28. Using Wave Speed to Determine Distances • At normal atmospheric pressure and a temperature of 20oC, a sound wave will travel at approximately 343 m/s; • The speed of a sound wave is slow in comparison to the speed of a light wave. Light travels through air at a speed of approximately 3 x 108 m/s; • The time delay between the arrival of the light wave (lightning) and the arrival of the sound wave (thunder) allows a person to approximate his/her distance from the storm location. • For instance if the thunder is heard 5 seconds after the lightning is seen, then sound has traveled a distance of d = v • t = 345 m/s • 5 s = 1715 m, which means the storm is about one mile away. Every 5 seconds is about a mile.

29. Another phenomenon related to the perception of time delays between two events is an echo. • For instance if an echo is heard 1.40 seconds after making the holler, then the distance to the canyon wall can be found as follows:

30. echolocation

31. The Wave Equation Revisited • Like any wave, a sound wave has a speed which is mathematically related to the frequency and the wavelength of the wave. • Speed = Wavelength • Frequency v = f • λ • Even though wave speed is calculated using the frequency and the wavelength, the wave speed is not dependent upon these quantities. • An alteration in wavelength does not affect (i.e., change) wave speed. Rather, an alteration in wavelength affects the frequency in an inverse manner. • A doubling of the wavelength results in a halving of the frequency; yet the wave speed is not changed. • The speed of a sound wave depends on the properties of the medium through which it moves and the only way to change the speed is to change the properties of the medium.

32. example • A sound wave is produced by a musical instrument for 0.50 second. If the frequency of the wave is 360 hertz, how many complete waves are produced in that time period?

33. Check Your Understanding • An automatic focus camera is able to focus on objects by use of an ultrasonic sound wave. The camera sends out sound waves that reflect off distant objects and return to the camera. A sensor detects the time it takes for the waves to return and then determines the distance an object is from the camera. If a sound wave (speed = 340 m/s) returns to the camera 0.150 seconds after leaving the camera, how far away is the object?

34. 2. On a hot summer day, a pesky little mosquito produced its warning sound near your ear. The sound is produced by the beating of its wings at a rate of about 600 wing beats per second. • What is the frequency in Hertz of the sound wave? b. Assuming the sound wave moves with a velocity of 350 m/s, what is the wavelength of the wave?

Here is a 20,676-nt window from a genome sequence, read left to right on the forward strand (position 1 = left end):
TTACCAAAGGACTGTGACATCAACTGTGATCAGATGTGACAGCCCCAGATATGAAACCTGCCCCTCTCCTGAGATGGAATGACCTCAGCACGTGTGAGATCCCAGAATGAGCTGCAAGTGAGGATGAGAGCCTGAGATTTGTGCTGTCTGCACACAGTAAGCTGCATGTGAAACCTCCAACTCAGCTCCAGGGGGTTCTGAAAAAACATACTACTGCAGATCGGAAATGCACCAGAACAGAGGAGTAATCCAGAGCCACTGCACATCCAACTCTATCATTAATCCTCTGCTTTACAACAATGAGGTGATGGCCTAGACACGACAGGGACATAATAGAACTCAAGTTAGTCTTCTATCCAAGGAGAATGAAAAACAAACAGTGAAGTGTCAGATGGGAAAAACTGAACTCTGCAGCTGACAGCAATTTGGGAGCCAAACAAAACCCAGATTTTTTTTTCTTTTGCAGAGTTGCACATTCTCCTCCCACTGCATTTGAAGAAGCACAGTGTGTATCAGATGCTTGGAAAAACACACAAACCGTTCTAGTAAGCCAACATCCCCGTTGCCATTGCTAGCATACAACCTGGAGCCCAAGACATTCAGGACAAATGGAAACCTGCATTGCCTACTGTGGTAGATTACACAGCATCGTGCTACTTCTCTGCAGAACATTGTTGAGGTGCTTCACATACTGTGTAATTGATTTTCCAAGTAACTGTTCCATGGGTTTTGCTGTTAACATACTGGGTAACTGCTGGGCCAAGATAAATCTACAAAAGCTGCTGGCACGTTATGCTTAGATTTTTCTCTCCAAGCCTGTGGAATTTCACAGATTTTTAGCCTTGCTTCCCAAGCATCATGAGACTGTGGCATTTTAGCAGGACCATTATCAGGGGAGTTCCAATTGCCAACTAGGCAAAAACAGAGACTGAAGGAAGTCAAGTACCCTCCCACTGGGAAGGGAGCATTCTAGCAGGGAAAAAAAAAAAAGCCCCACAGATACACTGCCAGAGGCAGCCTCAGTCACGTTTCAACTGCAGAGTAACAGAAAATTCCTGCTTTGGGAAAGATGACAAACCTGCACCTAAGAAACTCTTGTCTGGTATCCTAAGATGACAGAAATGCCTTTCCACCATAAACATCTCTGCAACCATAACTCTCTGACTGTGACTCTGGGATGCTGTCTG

35. 3. Doubling the frequency of a wave source doubles the speed of the waves. a. True b. False  4. Playing middle C on the piano keyboard produces a sound with a frequency of 256 Hz. Assuming the speed of sound in air is 345 m/s, determine the wavelength of the sound corresponding to the note of middle C.

36. 5. Most people can detect frequencies as high as 20 000 Hz. Assuming the speed of sound in air is 345 m/s, determine the wavelength of the sound corresponding to this upper range of audible hearing. 6. An elephant produces a 10 Hz sound wave. Assuming the speed of sound in air is 345 m/s, determine the wavelength of this infrasonic sound wave.

37. Behavior of Sound Waves objectives • Understand Interference and Beats • Explain The Doppler Effect and Shock Waves • Recognize Boundary Behavior - Reflection, Refraction, and Diffraction

38. Interference and Beats • Wave interference is the phenomenon which occurs when two waves meet while traveling along the same medium. The interference of waves causes the medium to take on a shape which results from the net effect of the two individual waves upon the particles of the medium. • Constructive interference occurs if two waves are moving in the same direction at the same time meet with each other. Constructive interference result a ________ displacement. • destructive interference occurs if two waves are moving in the opposite directions at the same time when they meet. Destructive interference result in a __________ displacement. larger smaller

39. rarefactions • Sound is a pressure wave which consists of compressions and _______________, or a high pressure region and a low pressure region. • The interference of sound waves causes the particles of the medium to behave in a manner that reflects the net effect of the two individual waves upon the particles. • If a compression (high pressure) of one wave meets up with a compression (high pressure) of a second wave at the same location in the medium, then the net effect is that that particular location will experience an even greater pressure. This is a form of ______________ interference. • If two rarefactions (two low pressure disturbances) from two different sound waves meet up at the same location, then the net effect is that that particular location will experience an even lower pressure. This is also an example of ______________ interference. constructive constructive

40. Now if a particular location along the medium repeatedly experiences the interference of two compressions followed up by the interference of two rarefactions, then the two sound waves will continually reinforce each other and produce a very loud sound. The loudness of the sound is the result of the particles at that location of the medium undergoing oscillations from very high to very low pressures. locations along the medium where constructive interference continually occurs are known as __________. anti-nodes